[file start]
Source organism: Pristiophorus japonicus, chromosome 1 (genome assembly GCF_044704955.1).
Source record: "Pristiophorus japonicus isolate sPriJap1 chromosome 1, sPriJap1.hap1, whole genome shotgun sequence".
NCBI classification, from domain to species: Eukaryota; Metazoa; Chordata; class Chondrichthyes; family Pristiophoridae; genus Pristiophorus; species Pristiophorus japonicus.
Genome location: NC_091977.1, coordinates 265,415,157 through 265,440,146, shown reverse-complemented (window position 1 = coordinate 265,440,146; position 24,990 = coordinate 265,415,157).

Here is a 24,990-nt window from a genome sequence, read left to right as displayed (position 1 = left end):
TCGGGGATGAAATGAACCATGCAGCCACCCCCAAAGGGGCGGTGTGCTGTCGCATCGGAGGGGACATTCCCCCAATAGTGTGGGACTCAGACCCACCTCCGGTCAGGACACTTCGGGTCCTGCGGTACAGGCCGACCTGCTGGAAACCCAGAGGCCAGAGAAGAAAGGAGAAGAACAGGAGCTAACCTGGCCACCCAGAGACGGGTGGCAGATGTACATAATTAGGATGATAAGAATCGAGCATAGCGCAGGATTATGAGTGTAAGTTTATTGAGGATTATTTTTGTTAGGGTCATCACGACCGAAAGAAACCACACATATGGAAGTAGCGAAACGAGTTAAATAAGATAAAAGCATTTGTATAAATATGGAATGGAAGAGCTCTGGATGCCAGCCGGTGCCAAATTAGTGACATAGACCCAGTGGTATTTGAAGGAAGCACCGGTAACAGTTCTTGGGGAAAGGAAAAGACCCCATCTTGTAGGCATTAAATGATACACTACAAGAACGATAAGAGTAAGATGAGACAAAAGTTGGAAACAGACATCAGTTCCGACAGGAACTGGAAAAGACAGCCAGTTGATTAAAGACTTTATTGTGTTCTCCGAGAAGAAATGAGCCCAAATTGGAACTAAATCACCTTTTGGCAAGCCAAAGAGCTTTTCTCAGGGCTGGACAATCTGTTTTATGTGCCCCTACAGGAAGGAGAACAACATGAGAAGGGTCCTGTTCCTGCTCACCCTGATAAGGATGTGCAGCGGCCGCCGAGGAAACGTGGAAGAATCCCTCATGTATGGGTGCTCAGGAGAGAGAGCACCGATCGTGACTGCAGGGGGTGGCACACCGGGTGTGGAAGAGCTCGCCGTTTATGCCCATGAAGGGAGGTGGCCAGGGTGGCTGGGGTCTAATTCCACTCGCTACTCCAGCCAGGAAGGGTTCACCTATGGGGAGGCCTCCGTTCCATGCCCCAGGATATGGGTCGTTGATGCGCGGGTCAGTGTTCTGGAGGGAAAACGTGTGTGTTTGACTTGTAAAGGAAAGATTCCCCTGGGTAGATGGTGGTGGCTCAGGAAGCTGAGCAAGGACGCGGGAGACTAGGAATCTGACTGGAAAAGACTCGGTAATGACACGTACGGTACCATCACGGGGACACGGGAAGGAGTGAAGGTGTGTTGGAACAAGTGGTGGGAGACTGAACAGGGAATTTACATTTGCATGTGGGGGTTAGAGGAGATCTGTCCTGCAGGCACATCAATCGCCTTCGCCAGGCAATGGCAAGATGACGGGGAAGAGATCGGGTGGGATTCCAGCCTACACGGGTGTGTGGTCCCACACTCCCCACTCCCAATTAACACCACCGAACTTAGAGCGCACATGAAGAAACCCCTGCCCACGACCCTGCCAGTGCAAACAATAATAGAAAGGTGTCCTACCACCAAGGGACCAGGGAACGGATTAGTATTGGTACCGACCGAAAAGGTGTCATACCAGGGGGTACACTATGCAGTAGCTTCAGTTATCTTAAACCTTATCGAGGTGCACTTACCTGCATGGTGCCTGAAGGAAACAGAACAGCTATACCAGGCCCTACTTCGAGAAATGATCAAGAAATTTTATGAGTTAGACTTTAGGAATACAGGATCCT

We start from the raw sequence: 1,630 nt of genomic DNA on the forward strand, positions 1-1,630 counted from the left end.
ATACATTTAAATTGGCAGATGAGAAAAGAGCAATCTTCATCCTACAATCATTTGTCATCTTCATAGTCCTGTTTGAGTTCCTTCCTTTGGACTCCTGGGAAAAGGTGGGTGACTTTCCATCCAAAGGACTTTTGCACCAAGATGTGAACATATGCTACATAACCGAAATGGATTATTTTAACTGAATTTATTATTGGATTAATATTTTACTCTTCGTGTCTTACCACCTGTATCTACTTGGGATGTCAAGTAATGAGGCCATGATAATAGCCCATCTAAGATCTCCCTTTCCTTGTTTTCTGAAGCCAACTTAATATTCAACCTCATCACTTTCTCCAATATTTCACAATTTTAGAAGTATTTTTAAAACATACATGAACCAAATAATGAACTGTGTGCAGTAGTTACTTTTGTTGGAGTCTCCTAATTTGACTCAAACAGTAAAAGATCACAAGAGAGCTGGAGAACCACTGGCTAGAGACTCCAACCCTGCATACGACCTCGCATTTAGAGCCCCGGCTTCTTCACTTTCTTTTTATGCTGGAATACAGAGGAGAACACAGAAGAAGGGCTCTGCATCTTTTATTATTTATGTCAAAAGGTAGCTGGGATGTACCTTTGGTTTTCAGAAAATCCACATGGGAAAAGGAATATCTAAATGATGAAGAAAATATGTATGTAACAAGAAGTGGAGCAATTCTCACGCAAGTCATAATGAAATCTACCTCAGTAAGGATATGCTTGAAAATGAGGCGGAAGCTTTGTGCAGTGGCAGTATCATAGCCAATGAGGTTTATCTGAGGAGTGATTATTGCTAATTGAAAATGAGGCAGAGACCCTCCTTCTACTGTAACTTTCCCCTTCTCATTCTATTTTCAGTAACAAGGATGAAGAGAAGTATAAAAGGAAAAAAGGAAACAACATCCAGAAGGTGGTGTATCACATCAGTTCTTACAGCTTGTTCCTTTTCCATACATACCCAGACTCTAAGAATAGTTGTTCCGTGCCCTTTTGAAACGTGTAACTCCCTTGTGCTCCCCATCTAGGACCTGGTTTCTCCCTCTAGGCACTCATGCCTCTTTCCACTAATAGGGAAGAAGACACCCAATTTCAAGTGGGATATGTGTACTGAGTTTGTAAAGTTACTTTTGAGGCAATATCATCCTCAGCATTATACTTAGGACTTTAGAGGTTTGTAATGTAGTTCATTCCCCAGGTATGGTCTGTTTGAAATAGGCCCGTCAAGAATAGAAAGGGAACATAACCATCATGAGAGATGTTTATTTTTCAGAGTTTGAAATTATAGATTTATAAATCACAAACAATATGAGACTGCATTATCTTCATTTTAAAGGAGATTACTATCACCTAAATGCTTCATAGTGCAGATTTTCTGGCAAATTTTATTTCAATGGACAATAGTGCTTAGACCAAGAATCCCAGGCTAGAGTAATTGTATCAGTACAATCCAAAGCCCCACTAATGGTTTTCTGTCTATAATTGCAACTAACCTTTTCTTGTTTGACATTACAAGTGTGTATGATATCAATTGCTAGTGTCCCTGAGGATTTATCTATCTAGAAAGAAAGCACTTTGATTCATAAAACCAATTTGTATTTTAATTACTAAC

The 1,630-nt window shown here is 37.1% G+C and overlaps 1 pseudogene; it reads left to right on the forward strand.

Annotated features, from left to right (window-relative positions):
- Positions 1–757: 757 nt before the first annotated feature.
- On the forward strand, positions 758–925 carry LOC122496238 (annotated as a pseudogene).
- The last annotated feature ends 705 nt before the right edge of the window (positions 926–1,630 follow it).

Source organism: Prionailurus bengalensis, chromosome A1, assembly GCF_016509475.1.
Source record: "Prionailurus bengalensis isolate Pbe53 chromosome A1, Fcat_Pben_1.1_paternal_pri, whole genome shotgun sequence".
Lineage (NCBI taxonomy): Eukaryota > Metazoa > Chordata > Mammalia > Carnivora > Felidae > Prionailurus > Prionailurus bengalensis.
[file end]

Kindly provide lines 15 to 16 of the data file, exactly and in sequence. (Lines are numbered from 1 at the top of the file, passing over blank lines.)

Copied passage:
Source record: "Prionailurus bengalensis isolate Pbe53 chromosome A1, Fcat_Pben_1.1_paternal_pri, whole genome shotgun sequence".
Lineage (NCBI taxonomy): Eukaryota > Metazoa > Chordata > Mammalia > Carnivora > Felidae > Prionailurus > Prionailurus bengalensis.